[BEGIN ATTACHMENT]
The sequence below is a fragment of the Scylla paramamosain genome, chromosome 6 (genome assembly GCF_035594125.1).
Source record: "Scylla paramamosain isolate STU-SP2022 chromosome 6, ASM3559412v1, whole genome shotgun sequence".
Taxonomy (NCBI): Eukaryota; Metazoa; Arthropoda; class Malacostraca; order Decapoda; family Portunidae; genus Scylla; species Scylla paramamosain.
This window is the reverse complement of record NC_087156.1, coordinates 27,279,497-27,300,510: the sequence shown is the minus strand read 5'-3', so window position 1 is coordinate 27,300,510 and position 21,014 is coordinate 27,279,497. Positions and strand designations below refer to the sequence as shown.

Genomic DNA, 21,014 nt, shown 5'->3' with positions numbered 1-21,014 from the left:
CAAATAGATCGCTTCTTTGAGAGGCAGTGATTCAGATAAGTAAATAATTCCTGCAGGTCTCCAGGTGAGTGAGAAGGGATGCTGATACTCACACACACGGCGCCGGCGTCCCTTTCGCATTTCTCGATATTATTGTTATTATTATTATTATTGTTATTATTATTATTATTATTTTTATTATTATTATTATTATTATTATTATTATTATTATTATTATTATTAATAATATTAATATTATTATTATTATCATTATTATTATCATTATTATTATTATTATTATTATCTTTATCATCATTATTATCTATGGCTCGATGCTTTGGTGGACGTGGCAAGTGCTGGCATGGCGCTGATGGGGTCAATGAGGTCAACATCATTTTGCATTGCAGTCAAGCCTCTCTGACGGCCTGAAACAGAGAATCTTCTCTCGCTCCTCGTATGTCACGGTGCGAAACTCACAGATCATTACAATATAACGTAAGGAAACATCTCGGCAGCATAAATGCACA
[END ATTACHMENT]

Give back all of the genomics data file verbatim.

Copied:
The sequence below is a fragment of the Scylla paramamosain genome, chromosome 6 (genome assembly GCF_035594125.1).
Source record: "Scylla paramamosain isolate STU-SP2022 chromosome 6, ASM3559412v1, whole genome shotgun sequence".
Taxonomy (NCBI): Eukaryota; Metazoa; Arthropoda; class Malacostraca; order Decapoda; family Portunidae; genus Scylla; species Scylla paramamosain.
This window is the reverse complement of record NC_087156.1, coordinates 27,279,497-27,300,510: the sequence shown is the minus strand read 5'-3', so window position 1 is coordinate 27,300,510 and position 21,014 is coordinate 27,279,497. Positions and strand designations below refer to the sequence as shown.

Genomic DNA, 21,014 nt, shown 5'->3' with positions numbered 1-21,014 from the left:
CAAATAGATCGCTTCTTTGAGAGGCAGTGATTCAGATAAGTAAATAATTCCTGCAGGTCTCCAGGTGAGTGAGAAGGGATGCTGATACTCACACACACGGCGCCGGCGTCCCTTTCGCATTTCTCGATATTATTGTTATTATTATTATTATTGTTATTATTATTATTATTATTTTTATTATTATTATTATTATTATTATTATTATTATTATTATTATTATTAATAATATTAATATTATTATTATTATCATTATTATTATCATTATTATTATTATTATTATTATCTTTATCATCATTATTATCTATGGCTCGATGCTTTGGTGGACGTGGCAAGTGCTGGCATGGCGCTGATGGGGTCAATGAGGTCAACATCATTTTGCATTGCAGTCAAGCCTCTCTGACGGCCTGAAACAGAGAATCTTCTCTCGCTCCTCGTATGTCACGGTGCGAAACTCACAGATCATTACAATATAACGTAAGGAAACATCTCGGCAGCATAAATGCACA